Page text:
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College of Education, Human Development joining U.S. push for more quality educators

Individuals collaborating on the educational initiative include, left, JSU’s LeMia Jenkins; Dr. Roy Jones of Clemson University; JSU’s Felicia Kent, Congressman Bennie Thompson; JSU’s Dr. Tamika Bradley; and JSU’s Dr. Juette Bingham.

Individuals collaborating on the educational initiative include, left, Jackson State University’s LeMia Jenkins; Dr. Roy Jones of Clemson University; JSU’s Felicia Kent, Congressman Bennie Thompson; JSU’s Dr. Tamika Bradley; and JSU’s Dr. Juette Bingham.

A team from Jackson State University recently traveled to Washington, D.C., to enhance strategic partnerships for producing quality educators for the next era.

JSU’s College of Education and Human Development representatives met with the White House Initiatives on Historically Black College and Universities, the U.S. Department of Education Office of the Secretary, U.S. Sen. Thad Cochran and Congressman Bennie G. Thompson.

Discussions included teacher preparation, the Call Me MISTER (Mentors Instructing Students Toward Effective Role Models) Program, Teach for Mississippi Initiative, future funding opportunities and collaborative partnerships.

Mississippi’s  urban university has a rich history in teacher education that began even before the state assumed support of its mission to train teachers in 1940 and has grown to become one of the largest producers of African-American educators in the nation. The College of Education and Human Development has played a major role growing and producing quality educators to meet societal demands in a globally competitive environment.

JSU’s College of Education and Human Development coordinates with Clemson University on the Call Me MISTER Program. The collaborative seeks to increase the effectiveness and diversity in teaching, especially among men of color. JSU and Clemson held a meeting with the U.S. Department of Education Office of the Secretary and the White House Initiatives on Historically Black College and Universities to provide an overview of the program, and offered itself as a solution for addressing issues of diversity in the teaching profession.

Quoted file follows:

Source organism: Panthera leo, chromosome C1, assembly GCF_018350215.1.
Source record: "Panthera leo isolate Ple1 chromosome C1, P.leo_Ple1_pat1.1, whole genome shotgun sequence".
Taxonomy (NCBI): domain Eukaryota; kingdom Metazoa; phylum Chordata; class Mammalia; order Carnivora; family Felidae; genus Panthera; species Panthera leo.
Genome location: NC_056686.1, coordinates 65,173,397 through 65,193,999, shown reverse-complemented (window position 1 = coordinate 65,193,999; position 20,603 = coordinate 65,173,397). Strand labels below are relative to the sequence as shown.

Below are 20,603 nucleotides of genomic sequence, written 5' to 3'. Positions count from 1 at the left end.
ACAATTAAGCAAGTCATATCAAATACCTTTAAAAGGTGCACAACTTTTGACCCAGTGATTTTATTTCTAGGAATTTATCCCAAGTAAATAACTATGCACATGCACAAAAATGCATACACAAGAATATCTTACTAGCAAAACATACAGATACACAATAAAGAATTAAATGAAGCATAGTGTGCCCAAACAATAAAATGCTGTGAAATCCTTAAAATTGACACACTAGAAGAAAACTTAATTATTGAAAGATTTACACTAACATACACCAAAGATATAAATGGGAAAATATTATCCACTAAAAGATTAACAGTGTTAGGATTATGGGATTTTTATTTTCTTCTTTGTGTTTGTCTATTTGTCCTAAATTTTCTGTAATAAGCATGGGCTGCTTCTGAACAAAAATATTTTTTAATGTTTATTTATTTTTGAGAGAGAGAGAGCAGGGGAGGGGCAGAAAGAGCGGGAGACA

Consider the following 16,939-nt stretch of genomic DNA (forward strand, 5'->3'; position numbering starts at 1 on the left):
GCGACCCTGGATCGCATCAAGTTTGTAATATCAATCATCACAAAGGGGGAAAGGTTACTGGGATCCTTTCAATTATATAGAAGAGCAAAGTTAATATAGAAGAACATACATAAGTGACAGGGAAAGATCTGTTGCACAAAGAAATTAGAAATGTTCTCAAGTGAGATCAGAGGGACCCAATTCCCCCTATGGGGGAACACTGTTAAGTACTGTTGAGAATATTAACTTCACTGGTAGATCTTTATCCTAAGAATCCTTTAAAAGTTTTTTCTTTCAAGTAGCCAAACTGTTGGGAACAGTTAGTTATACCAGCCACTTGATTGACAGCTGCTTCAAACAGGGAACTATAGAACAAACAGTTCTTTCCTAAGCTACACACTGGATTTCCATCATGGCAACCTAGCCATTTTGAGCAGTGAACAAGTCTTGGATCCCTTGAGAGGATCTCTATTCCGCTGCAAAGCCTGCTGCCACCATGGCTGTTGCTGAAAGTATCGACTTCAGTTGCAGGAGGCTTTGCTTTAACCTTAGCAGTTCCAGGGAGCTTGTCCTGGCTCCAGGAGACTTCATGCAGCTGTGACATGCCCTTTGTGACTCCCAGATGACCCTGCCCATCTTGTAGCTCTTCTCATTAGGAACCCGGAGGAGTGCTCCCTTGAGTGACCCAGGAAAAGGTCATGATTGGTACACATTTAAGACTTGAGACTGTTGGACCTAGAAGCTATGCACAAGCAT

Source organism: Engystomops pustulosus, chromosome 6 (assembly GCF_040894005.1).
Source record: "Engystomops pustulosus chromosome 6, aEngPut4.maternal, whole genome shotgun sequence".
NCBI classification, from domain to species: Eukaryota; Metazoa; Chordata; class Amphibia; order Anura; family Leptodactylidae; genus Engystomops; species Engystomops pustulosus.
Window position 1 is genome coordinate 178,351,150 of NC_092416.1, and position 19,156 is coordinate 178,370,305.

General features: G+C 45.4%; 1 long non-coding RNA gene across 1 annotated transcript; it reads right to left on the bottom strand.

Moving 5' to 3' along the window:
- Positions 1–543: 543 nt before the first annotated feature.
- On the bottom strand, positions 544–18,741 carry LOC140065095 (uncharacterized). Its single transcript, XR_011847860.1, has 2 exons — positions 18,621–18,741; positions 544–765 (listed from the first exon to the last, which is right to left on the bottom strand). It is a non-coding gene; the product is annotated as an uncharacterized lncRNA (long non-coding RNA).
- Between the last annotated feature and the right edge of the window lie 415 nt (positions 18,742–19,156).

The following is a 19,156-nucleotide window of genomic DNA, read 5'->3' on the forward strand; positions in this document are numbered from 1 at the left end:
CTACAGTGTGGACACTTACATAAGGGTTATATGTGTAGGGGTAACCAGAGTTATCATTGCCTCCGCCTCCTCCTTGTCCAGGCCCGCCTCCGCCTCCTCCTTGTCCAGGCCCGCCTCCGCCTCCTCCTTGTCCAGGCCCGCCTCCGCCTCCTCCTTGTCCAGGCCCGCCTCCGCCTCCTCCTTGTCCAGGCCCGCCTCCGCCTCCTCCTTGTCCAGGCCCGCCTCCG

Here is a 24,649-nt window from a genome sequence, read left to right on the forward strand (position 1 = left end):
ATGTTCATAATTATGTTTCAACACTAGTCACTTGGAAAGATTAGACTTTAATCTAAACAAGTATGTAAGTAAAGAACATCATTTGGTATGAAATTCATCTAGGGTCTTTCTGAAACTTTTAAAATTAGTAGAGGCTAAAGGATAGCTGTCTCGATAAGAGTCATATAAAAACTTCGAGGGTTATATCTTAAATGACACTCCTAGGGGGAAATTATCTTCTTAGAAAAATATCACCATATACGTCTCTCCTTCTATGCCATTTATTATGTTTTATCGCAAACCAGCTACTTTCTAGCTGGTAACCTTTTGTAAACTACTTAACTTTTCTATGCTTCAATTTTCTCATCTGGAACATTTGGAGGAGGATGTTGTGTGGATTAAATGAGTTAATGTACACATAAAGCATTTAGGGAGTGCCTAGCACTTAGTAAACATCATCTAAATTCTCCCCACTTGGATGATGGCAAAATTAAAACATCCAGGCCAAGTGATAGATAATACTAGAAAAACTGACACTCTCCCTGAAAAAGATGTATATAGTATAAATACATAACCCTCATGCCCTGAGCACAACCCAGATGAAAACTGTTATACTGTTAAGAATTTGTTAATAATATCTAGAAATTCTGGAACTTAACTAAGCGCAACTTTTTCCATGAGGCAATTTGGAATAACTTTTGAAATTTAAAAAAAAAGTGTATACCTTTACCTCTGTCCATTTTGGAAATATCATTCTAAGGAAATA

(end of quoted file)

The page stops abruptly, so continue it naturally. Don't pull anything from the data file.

The team has been replicating positive results in classroom settings and increasing visibility and national awareness for the most vulnerable student.  This work aligns with the administration’s priorities around the teaching force and how it could be held up as a national model for training and recruitment.

Attendees:

Jackson State University
Dr. Daniel Watkins, dean, College of Education and Human Development (via phone)
Dr. Tamika Bradley, interim associate dean, College of Education and Human Development
Dr. Millard Bingham, interim associate dean, College of Education and Human Development

Felicia W. Kent,  director of development, Division of Institutional Advancement
LeMia Jenkins, director of federal relations

Clemson University
Dr. Roy Jones, Executive Director, Call Me Mister

U.S. Department of Education
Ruthanne Buck, Senior Adviser, Office of the Secretary
Dr. Cynthia Cole, Senior Adviser, Office of the Undersecretary
Rev. Brenda Girton-Mitchell, Executive Director, White House Initiative, Center for Faith-Based and Neighborhood Partnerships
Lauren Mims, Assistant Director, White House Initiative on Educational Excellence for African Americans
Jaye Espy, Chief of Staff, White House Initiative on Historically Black Colleges and Universities
Mia Long, Policy Adviser, White House Initiative on American Indian and Alaska Native Education
Eric Duncan, LEE Public Policy Fellow, Office of the Secretary
Dr. Bryant Marks, Senior Fellow, White House Initiative on Historically Black Colleges and Universities
Joeletta Patrick, NASA Minority University Research and Education Project Manager detailed as Senior Fellow, White House Initiative on Historically Black Colleges and Universities